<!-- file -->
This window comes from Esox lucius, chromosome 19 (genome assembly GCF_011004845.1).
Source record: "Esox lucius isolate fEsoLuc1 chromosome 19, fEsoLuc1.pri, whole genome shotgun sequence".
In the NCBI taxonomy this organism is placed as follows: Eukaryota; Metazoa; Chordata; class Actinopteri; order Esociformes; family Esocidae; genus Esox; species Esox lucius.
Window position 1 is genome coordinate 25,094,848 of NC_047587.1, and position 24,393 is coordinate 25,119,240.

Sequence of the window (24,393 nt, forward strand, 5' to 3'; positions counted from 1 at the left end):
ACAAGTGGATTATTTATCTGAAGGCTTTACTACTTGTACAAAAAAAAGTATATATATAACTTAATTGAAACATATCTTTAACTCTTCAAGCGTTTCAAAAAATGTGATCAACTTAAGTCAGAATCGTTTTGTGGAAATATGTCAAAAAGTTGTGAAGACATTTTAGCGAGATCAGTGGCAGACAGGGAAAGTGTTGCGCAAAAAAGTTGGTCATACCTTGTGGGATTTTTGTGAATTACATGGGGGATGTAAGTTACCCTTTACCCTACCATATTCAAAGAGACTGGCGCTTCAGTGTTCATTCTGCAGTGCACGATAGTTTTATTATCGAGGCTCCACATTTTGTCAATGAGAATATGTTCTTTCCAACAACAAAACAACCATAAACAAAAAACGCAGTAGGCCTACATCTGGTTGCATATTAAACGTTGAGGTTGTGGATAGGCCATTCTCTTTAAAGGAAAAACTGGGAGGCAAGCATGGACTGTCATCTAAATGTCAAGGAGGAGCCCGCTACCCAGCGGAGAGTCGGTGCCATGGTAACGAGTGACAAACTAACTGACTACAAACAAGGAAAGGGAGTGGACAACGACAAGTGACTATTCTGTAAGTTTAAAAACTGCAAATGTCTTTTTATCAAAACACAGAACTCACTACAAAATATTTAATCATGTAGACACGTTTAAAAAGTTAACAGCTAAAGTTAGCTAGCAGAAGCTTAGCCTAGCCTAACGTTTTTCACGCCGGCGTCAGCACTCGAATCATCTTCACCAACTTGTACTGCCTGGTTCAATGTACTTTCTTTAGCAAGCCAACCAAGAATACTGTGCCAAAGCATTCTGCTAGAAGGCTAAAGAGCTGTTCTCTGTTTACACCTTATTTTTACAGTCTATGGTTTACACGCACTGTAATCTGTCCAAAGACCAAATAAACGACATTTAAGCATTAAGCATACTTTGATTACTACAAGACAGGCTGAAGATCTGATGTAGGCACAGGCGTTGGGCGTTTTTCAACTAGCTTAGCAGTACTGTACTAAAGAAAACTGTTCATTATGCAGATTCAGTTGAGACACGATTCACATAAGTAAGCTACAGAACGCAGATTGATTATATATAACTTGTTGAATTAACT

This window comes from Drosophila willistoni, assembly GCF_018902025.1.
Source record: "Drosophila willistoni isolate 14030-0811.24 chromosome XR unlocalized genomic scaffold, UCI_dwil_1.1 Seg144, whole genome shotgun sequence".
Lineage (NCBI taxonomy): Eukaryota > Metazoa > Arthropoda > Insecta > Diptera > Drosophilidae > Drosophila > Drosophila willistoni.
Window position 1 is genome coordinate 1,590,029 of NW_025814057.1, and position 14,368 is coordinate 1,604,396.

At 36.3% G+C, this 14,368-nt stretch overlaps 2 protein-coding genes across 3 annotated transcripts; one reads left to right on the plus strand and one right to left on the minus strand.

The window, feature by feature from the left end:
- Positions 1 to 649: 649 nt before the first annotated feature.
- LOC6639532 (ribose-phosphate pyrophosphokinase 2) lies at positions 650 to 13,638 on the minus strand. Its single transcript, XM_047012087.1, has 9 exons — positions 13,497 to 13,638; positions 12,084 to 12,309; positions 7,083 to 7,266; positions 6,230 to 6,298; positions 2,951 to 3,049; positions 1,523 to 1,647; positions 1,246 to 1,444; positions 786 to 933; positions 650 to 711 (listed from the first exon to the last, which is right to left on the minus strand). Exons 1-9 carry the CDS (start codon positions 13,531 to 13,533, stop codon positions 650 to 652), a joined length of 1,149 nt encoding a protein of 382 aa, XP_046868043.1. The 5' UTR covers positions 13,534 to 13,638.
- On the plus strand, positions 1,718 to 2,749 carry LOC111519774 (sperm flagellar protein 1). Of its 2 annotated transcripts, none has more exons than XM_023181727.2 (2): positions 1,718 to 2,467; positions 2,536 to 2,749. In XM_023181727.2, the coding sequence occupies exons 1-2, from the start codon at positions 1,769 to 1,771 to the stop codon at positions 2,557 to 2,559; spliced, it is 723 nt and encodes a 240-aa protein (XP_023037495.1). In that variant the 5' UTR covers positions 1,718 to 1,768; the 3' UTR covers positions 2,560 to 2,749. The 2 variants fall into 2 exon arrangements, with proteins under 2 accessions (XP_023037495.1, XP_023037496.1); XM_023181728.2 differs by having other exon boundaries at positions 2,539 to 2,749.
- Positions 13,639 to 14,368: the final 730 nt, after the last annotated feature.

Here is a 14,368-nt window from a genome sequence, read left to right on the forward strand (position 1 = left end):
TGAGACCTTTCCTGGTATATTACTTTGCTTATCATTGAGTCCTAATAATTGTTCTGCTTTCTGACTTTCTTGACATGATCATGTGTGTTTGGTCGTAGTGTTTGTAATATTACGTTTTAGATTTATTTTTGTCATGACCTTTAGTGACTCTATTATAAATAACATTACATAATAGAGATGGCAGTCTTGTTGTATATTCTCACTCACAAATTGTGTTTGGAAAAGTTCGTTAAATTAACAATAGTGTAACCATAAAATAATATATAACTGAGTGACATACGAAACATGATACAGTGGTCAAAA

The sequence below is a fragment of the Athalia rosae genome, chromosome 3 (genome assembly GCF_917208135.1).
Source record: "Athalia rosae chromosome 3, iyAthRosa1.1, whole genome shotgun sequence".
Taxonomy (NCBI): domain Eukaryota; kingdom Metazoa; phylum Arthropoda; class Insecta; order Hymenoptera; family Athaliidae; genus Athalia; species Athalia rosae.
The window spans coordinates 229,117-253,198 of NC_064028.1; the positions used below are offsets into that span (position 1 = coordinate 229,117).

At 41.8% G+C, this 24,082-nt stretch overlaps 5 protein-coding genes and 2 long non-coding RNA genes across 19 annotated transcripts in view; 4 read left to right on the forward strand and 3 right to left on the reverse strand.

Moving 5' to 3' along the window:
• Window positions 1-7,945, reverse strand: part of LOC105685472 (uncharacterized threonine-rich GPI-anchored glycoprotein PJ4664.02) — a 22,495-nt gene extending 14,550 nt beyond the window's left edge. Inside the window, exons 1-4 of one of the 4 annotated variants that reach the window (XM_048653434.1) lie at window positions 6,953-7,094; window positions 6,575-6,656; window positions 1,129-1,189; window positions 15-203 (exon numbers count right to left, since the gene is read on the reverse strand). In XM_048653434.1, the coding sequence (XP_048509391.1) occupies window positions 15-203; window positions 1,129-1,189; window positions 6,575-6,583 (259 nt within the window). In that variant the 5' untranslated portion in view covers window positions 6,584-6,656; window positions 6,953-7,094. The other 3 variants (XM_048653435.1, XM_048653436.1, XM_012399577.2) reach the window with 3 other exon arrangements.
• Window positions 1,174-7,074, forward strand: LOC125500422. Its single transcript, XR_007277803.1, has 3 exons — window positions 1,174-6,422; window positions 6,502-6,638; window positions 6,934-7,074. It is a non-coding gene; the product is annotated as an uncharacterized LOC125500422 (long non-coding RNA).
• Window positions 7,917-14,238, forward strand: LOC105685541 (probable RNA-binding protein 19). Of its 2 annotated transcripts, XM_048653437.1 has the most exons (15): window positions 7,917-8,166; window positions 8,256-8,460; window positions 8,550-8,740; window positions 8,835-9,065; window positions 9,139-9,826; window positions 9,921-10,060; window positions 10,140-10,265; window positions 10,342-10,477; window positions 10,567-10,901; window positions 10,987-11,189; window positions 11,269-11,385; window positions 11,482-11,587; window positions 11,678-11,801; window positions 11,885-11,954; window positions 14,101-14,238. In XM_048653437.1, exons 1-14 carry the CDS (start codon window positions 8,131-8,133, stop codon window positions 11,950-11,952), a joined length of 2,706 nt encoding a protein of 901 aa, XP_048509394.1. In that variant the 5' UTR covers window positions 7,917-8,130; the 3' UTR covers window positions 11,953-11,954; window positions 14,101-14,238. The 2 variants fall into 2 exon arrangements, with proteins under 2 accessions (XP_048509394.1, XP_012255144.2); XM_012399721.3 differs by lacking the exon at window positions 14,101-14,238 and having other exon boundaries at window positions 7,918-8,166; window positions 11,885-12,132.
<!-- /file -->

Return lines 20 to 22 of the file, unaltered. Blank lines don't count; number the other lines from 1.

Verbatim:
Source record: "Athalia rosae chromosome 3, iyAthRosa1.1, whole genome shotgun sequence".
Taxonomy (NCBI): domain Eukaryota; kingdom Metazoa; phylum Arthropoda; class Insecta; order Hymenoptera; family Athaliidae; genus Athalia; species Athalia rosae.
The window spans coordinates 229,117-253,198 of NC_064028.1; the positions used below are offsets into that span (position 1 = coordinate 229,117).